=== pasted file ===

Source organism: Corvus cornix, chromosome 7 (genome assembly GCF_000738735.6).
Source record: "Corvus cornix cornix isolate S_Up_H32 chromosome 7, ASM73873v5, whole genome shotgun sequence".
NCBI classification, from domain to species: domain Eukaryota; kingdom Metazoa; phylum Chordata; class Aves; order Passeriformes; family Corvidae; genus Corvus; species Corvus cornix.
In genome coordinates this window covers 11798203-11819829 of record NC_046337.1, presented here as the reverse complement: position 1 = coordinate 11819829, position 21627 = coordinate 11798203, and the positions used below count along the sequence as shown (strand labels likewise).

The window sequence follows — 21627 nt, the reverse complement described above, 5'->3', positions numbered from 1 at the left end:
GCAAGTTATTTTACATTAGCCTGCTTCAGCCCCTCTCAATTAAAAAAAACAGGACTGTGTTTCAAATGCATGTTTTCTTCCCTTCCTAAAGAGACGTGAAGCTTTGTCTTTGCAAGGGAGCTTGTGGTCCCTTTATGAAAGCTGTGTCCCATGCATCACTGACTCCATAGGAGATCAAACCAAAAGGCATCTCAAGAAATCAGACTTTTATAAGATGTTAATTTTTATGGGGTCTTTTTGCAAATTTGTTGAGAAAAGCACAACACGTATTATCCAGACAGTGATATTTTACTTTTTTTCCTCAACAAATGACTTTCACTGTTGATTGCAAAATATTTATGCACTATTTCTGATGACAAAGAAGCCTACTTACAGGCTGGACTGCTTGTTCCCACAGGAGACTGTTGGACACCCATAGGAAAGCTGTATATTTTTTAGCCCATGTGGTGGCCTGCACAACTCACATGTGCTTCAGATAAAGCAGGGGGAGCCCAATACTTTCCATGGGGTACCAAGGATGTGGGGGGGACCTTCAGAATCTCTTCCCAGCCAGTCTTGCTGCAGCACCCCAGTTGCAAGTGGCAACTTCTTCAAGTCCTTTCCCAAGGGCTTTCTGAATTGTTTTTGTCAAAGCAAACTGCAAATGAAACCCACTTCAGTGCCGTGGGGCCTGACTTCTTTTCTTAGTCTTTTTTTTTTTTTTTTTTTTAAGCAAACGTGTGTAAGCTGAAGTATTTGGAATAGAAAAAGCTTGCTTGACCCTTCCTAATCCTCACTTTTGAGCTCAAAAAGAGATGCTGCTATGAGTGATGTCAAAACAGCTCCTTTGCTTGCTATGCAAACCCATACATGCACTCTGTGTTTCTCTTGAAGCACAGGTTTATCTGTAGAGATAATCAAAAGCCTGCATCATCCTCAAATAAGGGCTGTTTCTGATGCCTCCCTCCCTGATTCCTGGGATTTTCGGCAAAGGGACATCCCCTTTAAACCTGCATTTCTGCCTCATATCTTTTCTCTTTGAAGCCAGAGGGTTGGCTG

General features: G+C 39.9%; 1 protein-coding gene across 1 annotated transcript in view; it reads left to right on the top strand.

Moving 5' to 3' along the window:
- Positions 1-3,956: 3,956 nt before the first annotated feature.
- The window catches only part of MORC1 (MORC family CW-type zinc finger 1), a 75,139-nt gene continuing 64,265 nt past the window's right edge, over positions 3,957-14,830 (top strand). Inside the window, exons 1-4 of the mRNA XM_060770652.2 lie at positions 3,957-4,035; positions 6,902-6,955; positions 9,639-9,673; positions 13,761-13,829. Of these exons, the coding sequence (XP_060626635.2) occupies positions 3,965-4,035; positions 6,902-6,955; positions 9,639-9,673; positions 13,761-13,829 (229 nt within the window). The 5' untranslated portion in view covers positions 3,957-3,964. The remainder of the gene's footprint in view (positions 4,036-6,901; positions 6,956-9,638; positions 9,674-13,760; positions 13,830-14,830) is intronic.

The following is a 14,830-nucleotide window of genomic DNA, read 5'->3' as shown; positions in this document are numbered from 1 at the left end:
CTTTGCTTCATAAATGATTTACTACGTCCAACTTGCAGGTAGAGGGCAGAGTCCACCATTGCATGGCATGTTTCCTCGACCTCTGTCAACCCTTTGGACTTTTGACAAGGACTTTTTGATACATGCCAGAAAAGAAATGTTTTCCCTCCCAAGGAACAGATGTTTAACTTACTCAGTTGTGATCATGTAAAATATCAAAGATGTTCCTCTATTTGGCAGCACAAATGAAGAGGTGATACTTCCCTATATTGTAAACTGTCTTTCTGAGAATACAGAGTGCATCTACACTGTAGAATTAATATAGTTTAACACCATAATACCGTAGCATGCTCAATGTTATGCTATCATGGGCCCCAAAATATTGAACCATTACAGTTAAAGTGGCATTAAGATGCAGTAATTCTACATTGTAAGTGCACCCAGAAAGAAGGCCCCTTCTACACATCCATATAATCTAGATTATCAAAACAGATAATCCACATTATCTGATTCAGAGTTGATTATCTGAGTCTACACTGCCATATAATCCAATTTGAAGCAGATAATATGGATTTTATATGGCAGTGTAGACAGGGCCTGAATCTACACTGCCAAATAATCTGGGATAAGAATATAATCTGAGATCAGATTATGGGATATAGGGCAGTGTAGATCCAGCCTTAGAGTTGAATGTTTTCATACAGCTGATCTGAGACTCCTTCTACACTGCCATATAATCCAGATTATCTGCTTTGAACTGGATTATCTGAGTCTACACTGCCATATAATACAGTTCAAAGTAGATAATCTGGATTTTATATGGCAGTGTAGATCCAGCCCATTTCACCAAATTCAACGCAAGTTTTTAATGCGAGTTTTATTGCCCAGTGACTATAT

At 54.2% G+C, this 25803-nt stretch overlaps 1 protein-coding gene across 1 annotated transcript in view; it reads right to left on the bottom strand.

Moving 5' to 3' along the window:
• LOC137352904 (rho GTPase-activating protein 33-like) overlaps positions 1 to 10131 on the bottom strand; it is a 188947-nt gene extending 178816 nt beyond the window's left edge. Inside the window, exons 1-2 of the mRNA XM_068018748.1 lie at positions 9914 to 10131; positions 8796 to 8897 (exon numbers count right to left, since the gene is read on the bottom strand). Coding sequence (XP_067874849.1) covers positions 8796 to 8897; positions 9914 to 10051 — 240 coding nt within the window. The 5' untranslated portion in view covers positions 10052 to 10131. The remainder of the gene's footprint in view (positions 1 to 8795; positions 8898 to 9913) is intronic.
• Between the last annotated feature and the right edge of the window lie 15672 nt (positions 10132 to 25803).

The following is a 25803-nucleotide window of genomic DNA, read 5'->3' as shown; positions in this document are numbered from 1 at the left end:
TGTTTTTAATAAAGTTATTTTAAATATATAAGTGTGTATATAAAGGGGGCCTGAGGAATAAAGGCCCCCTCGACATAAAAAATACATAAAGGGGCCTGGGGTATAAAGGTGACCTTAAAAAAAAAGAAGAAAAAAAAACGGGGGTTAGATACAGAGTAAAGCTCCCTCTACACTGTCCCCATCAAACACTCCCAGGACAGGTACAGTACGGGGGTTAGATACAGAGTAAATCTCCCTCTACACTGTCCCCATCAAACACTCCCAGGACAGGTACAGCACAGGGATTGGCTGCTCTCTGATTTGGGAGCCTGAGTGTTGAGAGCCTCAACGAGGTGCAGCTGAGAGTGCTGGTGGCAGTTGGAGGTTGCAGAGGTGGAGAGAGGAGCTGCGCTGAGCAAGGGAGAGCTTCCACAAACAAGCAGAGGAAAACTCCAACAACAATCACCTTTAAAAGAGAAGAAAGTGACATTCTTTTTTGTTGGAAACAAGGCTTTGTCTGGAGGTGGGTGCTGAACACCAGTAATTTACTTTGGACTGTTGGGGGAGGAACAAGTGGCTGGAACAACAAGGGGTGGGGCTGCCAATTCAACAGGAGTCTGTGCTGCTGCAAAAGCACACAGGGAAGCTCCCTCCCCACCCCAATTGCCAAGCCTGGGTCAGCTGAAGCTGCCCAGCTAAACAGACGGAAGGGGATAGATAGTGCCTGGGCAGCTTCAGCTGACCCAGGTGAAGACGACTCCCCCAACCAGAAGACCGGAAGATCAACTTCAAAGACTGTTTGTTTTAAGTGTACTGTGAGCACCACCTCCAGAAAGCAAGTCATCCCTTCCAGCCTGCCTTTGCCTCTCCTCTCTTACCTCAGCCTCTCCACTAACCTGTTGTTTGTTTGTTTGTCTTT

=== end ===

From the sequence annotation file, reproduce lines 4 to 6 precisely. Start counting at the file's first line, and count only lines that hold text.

In genome coordinates this window covers 11798203-11819829 of record NC_046337.1, presented here as the reverse complement: position 1 = coordinate 11819829, position 21627 = coordinate 11798203, and the positions used below count along the sequence as shown (strand labels likewise).

The window sequence follows — 21627 nt, the reverse complement described above, 5'->3', positions numbered from 1 at the left end:
GCAAGTTATTTTACATTAGCCTGCTTCAGCCCCTCTCAATTAAAAAAAACAGGACTGTGTTTCAAATGCATGTTTTCTTCCCTTCCTAAAGAGACGTGAAGCTTTGTCTTTGCAAGGGAGCTTGTGGTCCCTTTATGAAAGCTGTGTCCCATGCATCACTGACTCCATAGGAGATCAAACCAAAAGGCATCTCAAGAAATCAGACTTTTATAAGATGTTAATTTTTATGGGGTCTTTTTGCAAATTTGTTGAGAAAAGCACAACACGTATTATCCAGACAGTGATATTTTACTTTTTTTCCTCAACAAATGACTTTCACTGTTGATTGCAAAATATTTATGCACTATTTCTGATGACAAAGAAGCCTACTTACAGGCTGGACTGCTTGTTCCCACAGGAGACTGTTGGACACCCATAGGAAAGCTGTATATTTTTTAGCCCATGTGGTGGCCTGCACAACTCACATGTGCTTCAGATAAAGCAGGGGGAGCCCAATACTTTCCATGGGGTACCAAGGATGTGGGGGGGACCTTCAGAATCTCTTCCCAGCCAGTCTTGCTGCAGCACCCCAGTTGCAAGTGGCAACTTCTTCAAGTCCTTTCCCAAGGGCTTTCTGAATTGTTTTTGTCAAAGCAAACTGCAAATGAAACCCACTTCAGTGCCGTGGGGCCTGACTTCTTTTCTTAGTCTTTTTTTTTTTTTTTTTTTTAAGCAAACGTGTGTAAGCTGAAGTATTTGGAATAGAAAAAGCTTGCTTGACCCTTCCTAATCCTCACTTTTGAGCTCAAAAAGAGATGCTGCTATGAGTGATGTCAAAACAGCTCCTTTGCTTGCTATGCAAACCCATACATGCACTCTGTGTTTCTCTTGAAGCACAGGTTTATCTGTAGAGATAATCAAAAGCCTGCATCATCCTCAAATAAGGGCTGTTTCTGATGCCTCCCTCCCTGATTCCTGGGATTTTCGGCAAAGGGACATCCCCTTTAAACCTGCATTTCTGCCTCATATCTTTTCTCTTTGAAGCCAGAGGGTTGGCTG